I think I know too much about David Steinberg. Or perhaps I have made too many assumptions based on the little knowledge that I have. I know primarily that he is young. A crossword wunderkind, according to some. I know, also, that he is spearheading a project to digitize and render searchable and analyzable all the crossword puzzles run in the New York Times prior to November 20, 1993, the date the current editor, Will Shortz, assumed that role. He is obviously wise beyond his years, extremely well-versed in crossword clues and answers, and the possessor of a mind to be reckoned with. Still, I sometimes can't shake the feeling that some of his fill is more "looked up" than "known." Am I prejudiced against him unfairly? Am I jealous? Does it matter? And doesn't "looking up" eventually, ideally, mean "knowing?"
I have seen him respond to accusations leveled in the comments of another blog about how he "couldn't possibly know" certain things. He argues that he puts a great deal of time, care, and research into his puzzles, and I don't doubt that it's true. Why should it matter that SEXYSADIE (62A: She "made a fool of everyone," in song) came out nearly thirty years before he was born? It's a song by the most influential and popular band ever. Why shouldn't he, too, have gone through a Beatles phase? I loved the movie "Breaking Away," and maybe he does, too. And maybe he went a step farther than I did and noticed who directed it (YATES (61A: "Breaking Away" director)). OTIS (19A: Old sitcom sot)? Hey, the Andy Griffith Show is probably still in reruns somewhere, and besides, it's famously fertile ground for crossword names, so why shouldn't he be familiar with all the characters? (Besides, using the crosswordese "sot" in the clue could almost be seen as helping, in that it refers to another bit of crosswordese… or maybe I'm over-thinking it.)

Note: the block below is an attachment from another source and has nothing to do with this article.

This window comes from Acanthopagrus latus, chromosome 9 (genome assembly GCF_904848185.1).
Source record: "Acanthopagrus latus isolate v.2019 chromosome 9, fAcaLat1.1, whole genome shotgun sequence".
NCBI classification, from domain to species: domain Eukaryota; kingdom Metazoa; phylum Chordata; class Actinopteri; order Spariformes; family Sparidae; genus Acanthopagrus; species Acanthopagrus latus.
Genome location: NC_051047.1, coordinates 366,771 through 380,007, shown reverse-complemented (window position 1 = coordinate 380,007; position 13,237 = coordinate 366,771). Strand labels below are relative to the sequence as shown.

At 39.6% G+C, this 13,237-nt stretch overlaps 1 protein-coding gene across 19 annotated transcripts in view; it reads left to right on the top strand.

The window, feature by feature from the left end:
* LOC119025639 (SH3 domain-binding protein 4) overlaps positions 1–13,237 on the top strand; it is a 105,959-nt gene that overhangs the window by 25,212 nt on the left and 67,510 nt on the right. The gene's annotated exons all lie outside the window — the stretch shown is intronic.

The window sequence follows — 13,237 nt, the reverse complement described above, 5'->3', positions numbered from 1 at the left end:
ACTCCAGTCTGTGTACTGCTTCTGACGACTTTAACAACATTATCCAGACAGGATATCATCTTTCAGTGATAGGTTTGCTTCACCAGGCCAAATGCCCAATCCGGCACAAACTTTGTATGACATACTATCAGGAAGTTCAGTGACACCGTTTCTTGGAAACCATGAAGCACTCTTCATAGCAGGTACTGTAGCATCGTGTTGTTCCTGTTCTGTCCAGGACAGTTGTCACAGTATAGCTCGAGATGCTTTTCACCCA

OK, I'm glad we've had this talk. I think I've come to a better place about the situation. David, if you're reading (we've appreciated your comments in the past, and if you're still checking in, Thanks!), I'm going to say right now that I'm over it. I'll still complain a bit about ARIOSI (46D: Some opera passages) and KIP (9D: 100-at currency unit), and CONDOR (31D: Hole in one on a par 5 hole) and ARAGONESE (60A: Like Francisco Goya) seem a bit recherché, as Frannie put it, but overall, this was a very nice grid.
Frannie started this off with some good long fill like APOLLOXII (15A: It included a moonwalk), EXHALES (7D: Uses a drunkometer, e.g.), and CLARITIN (13D: Big name in allergy relief), but it still took us quite a while to fill things in completely. And speaking of that "drunk-o-meter" clue, this puzzle seemed a little alcohol-heavy for having been made by a minor! STOLI (16A: Spirit of St. Petersburg?) (nice!) crossing/mixing with COKEZERO (12D: Tab alternative), ROSSI (6D: Martini accompanier), and then a MOJITO (34A: Havana highball) ("highball" here seems a stretch)? Sounds like somebody is looking forward to college! :)
My favorite clue/answer might have been NEST (41A: Beech house?), and Frannie's was META (29A: Prefix with data), but only 'cause she's a nerd. She also enjoyed 26A: Turn the air blue (SWEAR), but only after we understood was meant by that odd construction. There were other good things, but this is getting pretty long, so I'll leave it to our myriad (ok, two, sometimes four) commenters to mention their own favorites.
Good luck, everyone, in the ACPT!